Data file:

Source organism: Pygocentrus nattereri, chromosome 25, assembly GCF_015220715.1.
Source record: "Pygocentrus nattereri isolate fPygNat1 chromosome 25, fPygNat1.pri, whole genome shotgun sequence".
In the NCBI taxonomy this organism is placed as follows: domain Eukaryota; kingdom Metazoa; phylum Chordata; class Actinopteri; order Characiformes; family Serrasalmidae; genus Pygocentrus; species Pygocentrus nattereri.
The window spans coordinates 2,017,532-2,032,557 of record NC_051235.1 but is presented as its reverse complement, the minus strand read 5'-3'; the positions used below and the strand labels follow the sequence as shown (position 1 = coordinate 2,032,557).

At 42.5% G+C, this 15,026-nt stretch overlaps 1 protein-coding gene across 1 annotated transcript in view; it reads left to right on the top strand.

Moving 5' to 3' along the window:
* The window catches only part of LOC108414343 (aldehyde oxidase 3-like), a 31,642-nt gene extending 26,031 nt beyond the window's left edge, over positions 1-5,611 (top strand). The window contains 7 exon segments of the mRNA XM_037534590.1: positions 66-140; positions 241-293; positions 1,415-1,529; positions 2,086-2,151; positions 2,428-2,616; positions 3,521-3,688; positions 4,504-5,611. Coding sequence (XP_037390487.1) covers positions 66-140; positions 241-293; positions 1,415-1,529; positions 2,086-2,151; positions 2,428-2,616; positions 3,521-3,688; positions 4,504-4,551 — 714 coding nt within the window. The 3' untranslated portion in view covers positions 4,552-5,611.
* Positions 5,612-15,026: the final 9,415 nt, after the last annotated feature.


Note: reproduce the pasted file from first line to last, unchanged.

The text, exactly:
Source organism: Pygocentrus nattereri, chromosome 25, assembly GCF_015220715.1.
Source record: "Pygocentrus nattereri isolate fPygNat1 chromosome 25, fPygNat1.pri, whole genome shotgun sequence".
In the NCBI taxonomy this organism is placed as follows: domain Eukaryota; kingdom Metazoa; phylum Chordata; class Actinopteri; order Characiformes; family Serrasalmidae; genus Pygocentrus; species Pygocentrus nattereri.
The window spans coordinates 2,017,532-2,032,557 of record NC_051235.1 but is presented as its reverse complement, the minus strand read 5'-3'; the positions used below and the strand labels follow the sequence as shown (position 1 = coordinate 2,032,557).

At 42.5% G+C, this 15,026-nt stretch overlaps 1 protein-coding gene across 1 annotated transcript in view; it reads left to right on the top strand.

Moving 5' to 3' along the window:
* The window catches only part of LOC108414343 (aldehyde oxidase 3-like), a 31,642-nt gene extending 26,031 nt beyond the window's left edge, over positions 1-5,611 (top strand). The window contains 7 exon segments of the mRNA XM_037534590.1: positions 66-140; positions 241-293; positions 1,415-1,529; positions 2,086-2,151; positions 2,428-2,616; positions 3,521-3,688; positions 4,504-5,611. Coding sequence (XP_037390487.1) covers positions 66-140; positions 241-293; positions 1,415-1,529; positions 2,086-2,151; positions 2,428-2,616; positions 3,521-3,688; positions 4,504-4,551 — 714 coding nt within the window. The 3' untranslated portion in view covers positions 4,552-5,611.
* Positions 5,612-15,026: the final 9,415 nt, after the last annotated feature.